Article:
UPDATED: New terrestrial planets like Earth recently discovered. Each year NASA serves something fascinating, there is always a new discovery from Astronomy.
- NASA’s Kepler mission discovered Kepler 452b orbiting in the habitable zone around a sun-like star.
The new planet almost the size of the Earth found in the Goldilocks zone of star that is similar to our sun. Kepler mission also found 11 other small habitable zone planets. “This exciting result brings us one step closer to finding an Earth 2.0,” said John Grunsfeld, associate administrator of NASA’s Science Mission Directorate.
The Kepler-452b is about 60 percent wider than Earth, orbits its parent star every 385 days and estimated to have five times the mass, making it most likely a rocky world. The zone in which liquid water could pool on the surface of an orbiting planet.
It is estimated to be closer to 6 billion years old, compared to the 4.6 billion year age of the solar system.
The Kepler Mission surveys not only our region of the Milky Way but it looks deeper and further outside our solar system its mission to search terrestrial planets like Earth.
There are already hundreds of planet-like earth discovered by NASA as it keeps monitoring stars outside our solar system to try to find new exoplanets or terrestrial planets. NASA is particularly interested in identifying planets one half to twice the size of Earth that orbits the habitable zone.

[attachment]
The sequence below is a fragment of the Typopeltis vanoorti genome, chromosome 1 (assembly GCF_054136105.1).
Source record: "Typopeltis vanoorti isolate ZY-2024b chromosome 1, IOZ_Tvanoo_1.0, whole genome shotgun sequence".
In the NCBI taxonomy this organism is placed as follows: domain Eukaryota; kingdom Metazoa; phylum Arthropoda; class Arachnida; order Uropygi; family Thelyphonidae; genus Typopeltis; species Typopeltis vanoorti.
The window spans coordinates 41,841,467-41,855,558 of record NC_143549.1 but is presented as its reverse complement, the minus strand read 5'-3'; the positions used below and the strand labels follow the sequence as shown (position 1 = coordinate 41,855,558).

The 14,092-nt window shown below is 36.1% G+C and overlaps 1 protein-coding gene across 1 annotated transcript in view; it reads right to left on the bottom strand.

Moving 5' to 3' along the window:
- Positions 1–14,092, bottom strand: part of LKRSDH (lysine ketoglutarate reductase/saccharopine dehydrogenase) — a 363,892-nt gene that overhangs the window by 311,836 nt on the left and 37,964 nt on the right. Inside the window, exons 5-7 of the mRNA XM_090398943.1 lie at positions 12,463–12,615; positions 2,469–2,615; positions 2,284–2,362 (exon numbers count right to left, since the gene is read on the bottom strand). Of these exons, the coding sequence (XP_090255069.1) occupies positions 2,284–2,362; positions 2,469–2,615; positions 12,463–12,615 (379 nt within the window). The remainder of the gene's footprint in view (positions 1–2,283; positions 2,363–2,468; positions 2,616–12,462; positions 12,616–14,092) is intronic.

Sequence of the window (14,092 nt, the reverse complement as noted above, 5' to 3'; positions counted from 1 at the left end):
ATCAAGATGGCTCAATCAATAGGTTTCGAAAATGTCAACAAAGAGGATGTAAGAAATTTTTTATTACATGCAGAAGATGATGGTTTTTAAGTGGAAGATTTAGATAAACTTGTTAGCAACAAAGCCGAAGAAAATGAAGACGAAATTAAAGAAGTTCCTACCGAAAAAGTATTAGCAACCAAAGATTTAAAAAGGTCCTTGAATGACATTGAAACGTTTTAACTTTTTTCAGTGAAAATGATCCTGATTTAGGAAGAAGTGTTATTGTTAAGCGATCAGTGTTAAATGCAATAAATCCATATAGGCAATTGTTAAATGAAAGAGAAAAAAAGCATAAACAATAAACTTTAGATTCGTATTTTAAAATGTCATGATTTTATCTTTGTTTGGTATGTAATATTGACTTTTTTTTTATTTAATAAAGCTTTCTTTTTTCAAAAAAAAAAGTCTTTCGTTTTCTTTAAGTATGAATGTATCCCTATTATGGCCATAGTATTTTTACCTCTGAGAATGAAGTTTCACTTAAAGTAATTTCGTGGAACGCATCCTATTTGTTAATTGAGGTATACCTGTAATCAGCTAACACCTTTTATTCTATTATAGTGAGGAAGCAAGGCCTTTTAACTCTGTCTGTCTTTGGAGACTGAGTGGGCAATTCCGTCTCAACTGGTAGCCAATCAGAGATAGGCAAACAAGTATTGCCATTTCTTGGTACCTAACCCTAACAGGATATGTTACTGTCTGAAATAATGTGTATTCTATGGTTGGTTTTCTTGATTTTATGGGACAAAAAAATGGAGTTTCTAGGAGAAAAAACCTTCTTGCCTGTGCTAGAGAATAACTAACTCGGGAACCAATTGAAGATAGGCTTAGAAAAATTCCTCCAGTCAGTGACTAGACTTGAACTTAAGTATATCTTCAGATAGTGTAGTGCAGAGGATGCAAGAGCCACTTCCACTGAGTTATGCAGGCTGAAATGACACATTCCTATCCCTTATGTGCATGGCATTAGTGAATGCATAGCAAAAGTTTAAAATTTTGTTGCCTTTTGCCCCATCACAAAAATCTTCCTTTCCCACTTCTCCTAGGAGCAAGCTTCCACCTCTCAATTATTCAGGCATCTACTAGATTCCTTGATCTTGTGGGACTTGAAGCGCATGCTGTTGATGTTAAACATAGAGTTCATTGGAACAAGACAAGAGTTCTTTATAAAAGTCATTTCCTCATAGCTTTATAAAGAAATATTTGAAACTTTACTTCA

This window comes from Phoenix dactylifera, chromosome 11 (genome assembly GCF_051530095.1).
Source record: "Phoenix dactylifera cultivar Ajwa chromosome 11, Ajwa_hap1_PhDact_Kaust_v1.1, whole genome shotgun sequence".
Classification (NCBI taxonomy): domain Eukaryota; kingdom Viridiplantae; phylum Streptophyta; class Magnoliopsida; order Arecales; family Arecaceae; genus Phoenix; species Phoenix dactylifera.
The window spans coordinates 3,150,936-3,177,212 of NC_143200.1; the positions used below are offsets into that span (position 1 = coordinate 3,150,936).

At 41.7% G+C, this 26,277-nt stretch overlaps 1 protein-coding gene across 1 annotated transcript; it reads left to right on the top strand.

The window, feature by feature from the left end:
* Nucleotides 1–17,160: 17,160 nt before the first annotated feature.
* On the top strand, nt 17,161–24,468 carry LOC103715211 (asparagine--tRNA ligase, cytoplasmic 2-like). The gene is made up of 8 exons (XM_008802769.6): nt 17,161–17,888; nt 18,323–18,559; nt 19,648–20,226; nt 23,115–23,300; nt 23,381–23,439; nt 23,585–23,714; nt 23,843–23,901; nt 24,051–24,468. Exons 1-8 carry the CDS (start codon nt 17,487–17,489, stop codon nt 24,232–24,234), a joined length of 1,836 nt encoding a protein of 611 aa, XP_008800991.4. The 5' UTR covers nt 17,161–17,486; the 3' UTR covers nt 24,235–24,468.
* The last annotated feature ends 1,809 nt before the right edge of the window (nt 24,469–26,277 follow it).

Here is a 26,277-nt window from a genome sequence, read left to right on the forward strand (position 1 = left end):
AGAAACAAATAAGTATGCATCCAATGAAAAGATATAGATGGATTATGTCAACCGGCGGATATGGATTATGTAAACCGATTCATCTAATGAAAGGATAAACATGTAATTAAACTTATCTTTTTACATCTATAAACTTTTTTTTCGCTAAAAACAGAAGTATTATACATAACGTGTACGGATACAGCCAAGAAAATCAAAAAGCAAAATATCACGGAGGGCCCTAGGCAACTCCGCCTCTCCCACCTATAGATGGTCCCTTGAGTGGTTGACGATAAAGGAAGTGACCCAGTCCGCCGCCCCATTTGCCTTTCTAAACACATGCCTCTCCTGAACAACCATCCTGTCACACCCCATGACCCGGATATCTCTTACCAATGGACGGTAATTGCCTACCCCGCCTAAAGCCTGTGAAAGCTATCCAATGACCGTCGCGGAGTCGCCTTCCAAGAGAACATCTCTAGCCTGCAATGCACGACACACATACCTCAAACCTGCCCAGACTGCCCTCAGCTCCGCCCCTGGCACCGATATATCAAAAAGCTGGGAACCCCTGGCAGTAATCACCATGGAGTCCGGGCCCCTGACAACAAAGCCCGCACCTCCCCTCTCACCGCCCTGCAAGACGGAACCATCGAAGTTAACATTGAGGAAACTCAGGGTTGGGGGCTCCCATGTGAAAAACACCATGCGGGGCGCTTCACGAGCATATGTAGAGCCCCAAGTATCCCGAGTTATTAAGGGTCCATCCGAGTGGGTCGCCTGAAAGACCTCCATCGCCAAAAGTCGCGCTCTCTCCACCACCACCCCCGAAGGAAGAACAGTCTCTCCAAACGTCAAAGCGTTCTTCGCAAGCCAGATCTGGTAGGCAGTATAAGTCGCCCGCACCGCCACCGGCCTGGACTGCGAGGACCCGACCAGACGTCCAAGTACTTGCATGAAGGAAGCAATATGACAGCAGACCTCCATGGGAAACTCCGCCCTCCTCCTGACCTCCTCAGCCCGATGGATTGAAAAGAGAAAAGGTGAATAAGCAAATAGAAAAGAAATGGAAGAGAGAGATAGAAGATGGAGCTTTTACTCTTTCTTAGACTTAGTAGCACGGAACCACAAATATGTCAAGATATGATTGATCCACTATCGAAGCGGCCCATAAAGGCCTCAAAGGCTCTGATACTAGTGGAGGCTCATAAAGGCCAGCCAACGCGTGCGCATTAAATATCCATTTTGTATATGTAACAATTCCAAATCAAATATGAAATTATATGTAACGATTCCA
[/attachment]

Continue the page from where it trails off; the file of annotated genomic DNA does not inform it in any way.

Goldilocks zone, Astronomers refer to the range of distance from the star in which a planet orbiting which it could have liquid water on its surface.
Newly discovered Jupiter twin hints at new solar system similar to Earth, while Kepler telescope continues to search for new planet-like ours. Kepler has found a dozen terrestrial planets like Earth less than twice the size of Earth that live in the habitable zone of their host star, which range from M stars that are much cooler and smaller than the sun to the G stars that include the sun.
For now, while NASA continue its mission, let’s take a look, up deeper where Voyager 1 Current Position. IMAGE/NASA